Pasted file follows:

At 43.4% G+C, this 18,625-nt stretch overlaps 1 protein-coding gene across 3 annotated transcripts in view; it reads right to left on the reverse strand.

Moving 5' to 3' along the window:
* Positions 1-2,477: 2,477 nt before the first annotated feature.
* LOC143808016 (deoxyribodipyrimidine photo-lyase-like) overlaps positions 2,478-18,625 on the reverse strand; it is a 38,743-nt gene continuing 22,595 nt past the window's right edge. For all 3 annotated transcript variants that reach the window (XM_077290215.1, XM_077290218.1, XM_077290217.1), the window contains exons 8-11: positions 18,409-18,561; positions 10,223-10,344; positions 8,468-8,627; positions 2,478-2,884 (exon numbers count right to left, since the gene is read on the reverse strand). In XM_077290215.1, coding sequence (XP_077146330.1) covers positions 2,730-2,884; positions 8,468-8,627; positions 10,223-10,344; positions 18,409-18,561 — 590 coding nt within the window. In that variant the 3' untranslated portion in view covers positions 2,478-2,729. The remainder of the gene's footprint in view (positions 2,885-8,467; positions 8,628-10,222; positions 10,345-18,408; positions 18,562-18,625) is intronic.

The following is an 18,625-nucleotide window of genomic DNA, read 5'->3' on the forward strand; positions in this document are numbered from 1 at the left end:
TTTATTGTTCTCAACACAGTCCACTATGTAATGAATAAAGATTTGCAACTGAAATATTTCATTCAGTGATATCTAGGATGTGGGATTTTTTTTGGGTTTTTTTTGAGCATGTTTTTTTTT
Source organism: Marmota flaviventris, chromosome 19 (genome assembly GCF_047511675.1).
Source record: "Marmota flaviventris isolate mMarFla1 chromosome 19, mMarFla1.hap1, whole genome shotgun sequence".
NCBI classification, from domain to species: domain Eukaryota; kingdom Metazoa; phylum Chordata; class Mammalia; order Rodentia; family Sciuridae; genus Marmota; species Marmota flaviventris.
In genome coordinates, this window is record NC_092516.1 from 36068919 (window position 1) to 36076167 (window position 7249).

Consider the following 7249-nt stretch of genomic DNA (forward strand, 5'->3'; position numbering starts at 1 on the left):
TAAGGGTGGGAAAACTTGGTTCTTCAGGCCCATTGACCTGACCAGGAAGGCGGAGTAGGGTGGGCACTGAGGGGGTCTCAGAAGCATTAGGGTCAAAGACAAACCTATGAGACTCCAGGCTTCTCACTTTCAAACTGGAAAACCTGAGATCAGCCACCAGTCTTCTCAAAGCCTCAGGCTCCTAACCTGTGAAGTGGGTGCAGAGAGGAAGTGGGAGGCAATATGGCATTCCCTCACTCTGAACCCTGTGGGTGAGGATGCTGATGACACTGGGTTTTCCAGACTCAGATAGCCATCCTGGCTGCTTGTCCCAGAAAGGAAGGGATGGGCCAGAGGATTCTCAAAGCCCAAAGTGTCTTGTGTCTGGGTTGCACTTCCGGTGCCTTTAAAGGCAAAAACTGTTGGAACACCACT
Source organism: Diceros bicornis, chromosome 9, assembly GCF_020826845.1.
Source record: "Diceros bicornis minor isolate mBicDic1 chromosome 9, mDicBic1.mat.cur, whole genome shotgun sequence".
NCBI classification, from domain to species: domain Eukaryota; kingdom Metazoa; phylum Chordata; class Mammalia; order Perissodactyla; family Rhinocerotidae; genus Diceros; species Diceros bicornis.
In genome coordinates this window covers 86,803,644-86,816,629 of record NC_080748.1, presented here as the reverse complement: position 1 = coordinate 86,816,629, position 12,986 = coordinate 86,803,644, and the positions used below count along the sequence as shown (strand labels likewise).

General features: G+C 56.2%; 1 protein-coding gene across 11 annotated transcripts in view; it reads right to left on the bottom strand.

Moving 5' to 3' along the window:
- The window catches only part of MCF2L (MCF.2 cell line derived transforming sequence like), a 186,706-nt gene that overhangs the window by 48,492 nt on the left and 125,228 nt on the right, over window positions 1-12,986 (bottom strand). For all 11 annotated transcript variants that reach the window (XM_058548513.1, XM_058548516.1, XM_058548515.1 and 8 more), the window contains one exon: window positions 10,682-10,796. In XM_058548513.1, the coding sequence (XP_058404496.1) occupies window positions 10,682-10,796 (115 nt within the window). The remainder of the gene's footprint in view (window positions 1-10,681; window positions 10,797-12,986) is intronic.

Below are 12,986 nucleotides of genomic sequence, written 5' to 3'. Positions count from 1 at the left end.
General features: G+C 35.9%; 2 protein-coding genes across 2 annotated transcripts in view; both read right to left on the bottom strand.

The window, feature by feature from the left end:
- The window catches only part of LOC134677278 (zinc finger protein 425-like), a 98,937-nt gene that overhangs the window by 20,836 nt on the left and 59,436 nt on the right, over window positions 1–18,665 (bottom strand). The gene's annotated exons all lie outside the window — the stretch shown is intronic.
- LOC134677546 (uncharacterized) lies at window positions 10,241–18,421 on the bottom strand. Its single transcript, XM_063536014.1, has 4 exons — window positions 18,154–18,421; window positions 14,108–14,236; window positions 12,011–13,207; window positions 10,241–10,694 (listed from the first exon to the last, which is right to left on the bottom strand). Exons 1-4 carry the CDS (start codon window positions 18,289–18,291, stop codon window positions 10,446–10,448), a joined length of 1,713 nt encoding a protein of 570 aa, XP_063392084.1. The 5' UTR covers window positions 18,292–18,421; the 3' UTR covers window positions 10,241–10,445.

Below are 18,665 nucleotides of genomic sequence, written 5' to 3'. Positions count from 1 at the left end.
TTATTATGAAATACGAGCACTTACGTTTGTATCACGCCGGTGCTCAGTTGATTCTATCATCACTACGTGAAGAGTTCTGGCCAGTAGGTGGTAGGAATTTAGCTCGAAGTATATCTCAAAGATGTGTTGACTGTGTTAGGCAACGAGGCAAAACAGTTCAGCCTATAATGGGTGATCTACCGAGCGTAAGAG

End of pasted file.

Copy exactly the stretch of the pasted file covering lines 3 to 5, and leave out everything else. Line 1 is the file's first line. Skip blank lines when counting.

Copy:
* Positions 1-2,477: 2,477 nt before the first annotated feature.
* LOC143808016 (deoxyribodipyrimidine photo-lyase-like) overlaps positions 2,478-18,625 on the reverse strand; it is a 38,743-nt gene continuing 22,595 nt past the window's right edge. For all 3 annotated transcript variants that reach the window (XM_077290215.1, XM_077290218.1, XM_077290217.1), the window contains exons 8-11: positions 18,409-18,561; positions 10,223-10,344; positions 8,468-8,627; positions 2,478-2,884 (exon numbers count right to left, since the gene is read on the reverse strand). In XM_077290215.1, coding sequence (XP_077146330.1) covers positions 2,730-2,884; positions 8,468-8,627; positions 10,223-10,344; positions 18,409-18,561 — 590 coding nt within the window. In that variant the 3' untranslated portion in view covers positions 2,478-2,729. The remainder of the gene's footprint in view (positions 2,885-8,467; positions 8,628-10,222; positions 10,345-18,408; positions 18,562-18,625) is intronic.

The following is an 18,625-nucleotide window of genomic DNA, read 5'->3' on the forward strand; positions in this document are numbered from 1 at the left end: